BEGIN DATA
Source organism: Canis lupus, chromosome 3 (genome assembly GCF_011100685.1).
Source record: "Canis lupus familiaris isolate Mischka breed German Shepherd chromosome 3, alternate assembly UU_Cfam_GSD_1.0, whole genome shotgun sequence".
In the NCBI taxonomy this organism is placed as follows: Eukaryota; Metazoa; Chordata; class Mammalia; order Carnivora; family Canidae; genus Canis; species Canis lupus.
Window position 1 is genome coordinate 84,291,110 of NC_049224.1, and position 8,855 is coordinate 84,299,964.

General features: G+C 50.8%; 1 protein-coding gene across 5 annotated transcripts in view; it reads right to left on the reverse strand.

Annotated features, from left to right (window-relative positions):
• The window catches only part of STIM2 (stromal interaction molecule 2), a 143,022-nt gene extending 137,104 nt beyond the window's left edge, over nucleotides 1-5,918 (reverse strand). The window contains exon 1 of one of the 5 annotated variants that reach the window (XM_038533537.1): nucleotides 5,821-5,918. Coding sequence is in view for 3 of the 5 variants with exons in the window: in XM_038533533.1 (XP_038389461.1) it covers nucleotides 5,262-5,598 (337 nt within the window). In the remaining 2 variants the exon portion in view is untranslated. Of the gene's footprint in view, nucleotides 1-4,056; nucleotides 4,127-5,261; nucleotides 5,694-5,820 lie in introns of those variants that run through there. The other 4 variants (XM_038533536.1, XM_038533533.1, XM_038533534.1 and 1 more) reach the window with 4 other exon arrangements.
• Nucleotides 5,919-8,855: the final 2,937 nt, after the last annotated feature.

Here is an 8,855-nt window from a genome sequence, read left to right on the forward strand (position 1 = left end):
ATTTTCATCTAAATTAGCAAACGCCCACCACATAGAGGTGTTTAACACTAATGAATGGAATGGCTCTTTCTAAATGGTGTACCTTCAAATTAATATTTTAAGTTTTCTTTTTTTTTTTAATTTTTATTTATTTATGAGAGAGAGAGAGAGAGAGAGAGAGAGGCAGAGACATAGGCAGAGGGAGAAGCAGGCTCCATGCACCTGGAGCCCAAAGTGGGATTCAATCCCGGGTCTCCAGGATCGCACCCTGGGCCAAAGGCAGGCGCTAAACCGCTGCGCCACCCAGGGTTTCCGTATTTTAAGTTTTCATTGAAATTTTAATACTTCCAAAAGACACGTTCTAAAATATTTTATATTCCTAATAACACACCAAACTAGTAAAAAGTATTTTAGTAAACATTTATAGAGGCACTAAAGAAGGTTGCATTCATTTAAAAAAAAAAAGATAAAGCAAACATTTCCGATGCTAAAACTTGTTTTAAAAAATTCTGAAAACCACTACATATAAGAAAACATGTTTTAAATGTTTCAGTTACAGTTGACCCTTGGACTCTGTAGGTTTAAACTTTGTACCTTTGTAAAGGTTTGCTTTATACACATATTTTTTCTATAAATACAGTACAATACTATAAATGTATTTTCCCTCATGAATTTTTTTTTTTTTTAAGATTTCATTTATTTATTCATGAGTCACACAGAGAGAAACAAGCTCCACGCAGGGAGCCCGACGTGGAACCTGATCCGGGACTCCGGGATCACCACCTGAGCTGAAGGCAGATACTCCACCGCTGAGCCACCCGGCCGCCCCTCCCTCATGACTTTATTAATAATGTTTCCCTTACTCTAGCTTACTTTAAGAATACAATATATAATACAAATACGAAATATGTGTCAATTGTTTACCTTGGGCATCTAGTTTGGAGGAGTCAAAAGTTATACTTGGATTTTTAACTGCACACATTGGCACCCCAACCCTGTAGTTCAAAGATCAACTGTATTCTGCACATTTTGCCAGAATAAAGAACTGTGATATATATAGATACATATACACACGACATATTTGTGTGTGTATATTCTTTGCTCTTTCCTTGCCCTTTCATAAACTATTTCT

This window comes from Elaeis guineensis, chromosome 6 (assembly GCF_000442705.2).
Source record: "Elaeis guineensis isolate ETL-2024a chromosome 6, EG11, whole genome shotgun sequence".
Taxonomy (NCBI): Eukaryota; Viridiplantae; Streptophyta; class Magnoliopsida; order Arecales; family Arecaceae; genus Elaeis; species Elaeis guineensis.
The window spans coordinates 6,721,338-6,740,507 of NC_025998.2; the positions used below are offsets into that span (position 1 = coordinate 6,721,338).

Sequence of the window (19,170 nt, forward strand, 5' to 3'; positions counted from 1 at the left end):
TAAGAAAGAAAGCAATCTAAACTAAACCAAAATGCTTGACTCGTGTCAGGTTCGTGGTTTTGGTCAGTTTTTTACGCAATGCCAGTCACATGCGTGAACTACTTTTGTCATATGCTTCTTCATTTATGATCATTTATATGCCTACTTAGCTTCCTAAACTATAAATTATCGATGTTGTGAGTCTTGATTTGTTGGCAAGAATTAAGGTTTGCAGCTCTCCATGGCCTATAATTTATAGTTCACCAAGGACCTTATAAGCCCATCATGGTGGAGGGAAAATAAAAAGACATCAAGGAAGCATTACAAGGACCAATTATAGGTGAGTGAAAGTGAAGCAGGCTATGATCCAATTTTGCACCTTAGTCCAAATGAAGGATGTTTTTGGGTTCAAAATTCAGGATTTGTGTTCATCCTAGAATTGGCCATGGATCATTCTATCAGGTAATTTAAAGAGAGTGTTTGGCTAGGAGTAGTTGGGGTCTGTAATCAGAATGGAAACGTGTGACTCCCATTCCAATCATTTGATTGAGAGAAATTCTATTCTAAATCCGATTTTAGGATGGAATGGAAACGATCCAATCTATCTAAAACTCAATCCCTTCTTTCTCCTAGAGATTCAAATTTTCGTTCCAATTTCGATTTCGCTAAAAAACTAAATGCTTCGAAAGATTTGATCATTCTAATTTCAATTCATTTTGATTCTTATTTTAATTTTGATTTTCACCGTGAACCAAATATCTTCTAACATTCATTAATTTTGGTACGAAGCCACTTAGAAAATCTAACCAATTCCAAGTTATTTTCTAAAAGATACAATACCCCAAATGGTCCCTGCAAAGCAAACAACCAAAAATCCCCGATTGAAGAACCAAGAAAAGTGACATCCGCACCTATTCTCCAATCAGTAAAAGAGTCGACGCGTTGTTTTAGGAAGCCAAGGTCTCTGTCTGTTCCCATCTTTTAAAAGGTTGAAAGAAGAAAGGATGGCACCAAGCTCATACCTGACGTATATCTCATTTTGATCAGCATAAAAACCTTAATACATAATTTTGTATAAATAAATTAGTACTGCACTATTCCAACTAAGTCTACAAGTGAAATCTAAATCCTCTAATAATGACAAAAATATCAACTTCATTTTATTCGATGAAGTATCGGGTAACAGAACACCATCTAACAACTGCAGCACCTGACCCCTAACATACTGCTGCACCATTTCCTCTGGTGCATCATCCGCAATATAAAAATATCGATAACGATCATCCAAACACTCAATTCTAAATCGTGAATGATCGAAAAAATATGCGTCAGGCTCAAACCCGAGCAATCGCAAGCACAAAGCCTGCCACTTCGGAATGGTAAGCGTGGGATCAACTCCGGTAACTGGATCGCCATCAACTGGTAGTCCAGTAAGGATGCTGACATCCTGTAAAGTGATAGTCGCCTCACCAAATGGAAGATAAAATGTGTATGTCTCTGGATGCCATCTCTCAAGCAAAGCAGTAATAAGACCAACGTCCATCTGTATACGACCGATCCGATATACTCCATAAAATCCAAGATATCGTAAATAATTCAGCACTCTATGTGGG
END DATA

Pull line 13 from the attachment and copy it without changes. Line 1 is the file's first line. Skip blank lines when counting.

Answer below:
Taxonomy (NCBI): Eukaryota; Viridiplantae; Streptophyta; class Magnoliopsida; order Arecales; family Arecaceae; genus Elaeis; species Elaeis guineensis.